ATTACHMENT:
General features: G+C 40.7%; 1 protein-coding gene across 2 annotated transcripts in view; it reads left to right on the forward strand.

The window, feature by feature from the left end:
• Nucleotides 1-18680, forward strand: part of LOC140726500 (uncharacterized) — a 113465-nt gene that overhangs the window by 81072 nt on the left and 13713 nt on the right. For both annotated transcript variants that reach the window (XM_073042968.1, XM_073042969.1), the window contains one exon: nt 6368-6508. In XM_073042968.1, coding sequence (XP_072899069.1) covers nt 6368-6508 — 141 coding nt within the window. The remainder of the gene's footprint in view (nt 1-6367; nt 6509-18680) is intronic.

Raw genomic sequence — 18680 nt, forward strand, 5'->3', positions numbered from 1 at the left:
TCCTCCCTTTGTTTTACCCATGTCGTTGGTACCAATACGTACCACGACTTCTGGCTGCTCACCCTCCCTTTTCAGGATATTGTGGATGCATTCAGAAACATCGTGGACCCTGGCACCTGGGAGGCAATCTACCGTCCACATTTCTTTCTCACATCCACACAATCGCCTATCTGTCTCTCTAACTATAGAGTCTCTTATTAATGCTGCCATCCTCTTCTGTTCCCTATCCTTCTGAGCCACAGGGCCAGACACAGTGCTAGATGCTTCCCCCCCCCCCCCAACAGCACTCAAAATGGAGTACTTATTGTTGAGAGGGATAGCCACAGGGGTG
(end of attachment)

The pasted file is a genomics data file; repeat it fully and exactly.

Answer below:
General features: G+C 40.7%; 1 protein-coding gene across 2 annotated transcripts in view; it reads left to right on the forward strand.

The window, feature by feature from the left end:
• Nucleotides 1-18680, forward strand: part of LOC140726500 (uncharacterized) — a 113465-nt gene that overhangs the window by 81072 nt on the left and 13713 nt on the right. For both annotated transcript variants that reach the window (XM_073042968.1, XM_073042969.1), the window contains one exon: nt 6368-6508. In XM_073042968.1, coding sequence (XP_072899069.1) covers nt 6368-6508 — 141 coding nt within the window. The remainder of the gene's footprint in view (nt 1-6367; nt 6509-18680) is intronic.

Raw genomic sequence — 18680 nt, forward strand, 5'->3', positions numbered from 1 at the left:
TCCTCCCTTTGTTTTACCCATGTCGTTGGTACCAATACGTACCACGACTTCTGGCTGCTCACCCTCCCTTTTCAGGATATTGTGGATGCATTCAGAAACATCGTGGACCCTGGCACCTGGGAGGCAATCTACCGTCCACATTTCTTTCTCACATCCACACAATCGCCTATCTGTCTCTCTAACTATAGAGTCTCTTATTAATGCTGCCATCCTCTTCTGTTCCCTATCCTTCTGAGCCACAGGGCCAGACACAGTGCTAGATGCTTCCCCCCCCCCCCCAACAGCACTCAAAATGGAGTACTTATTGTTGAGAGGGATAGCCACAGGGGTG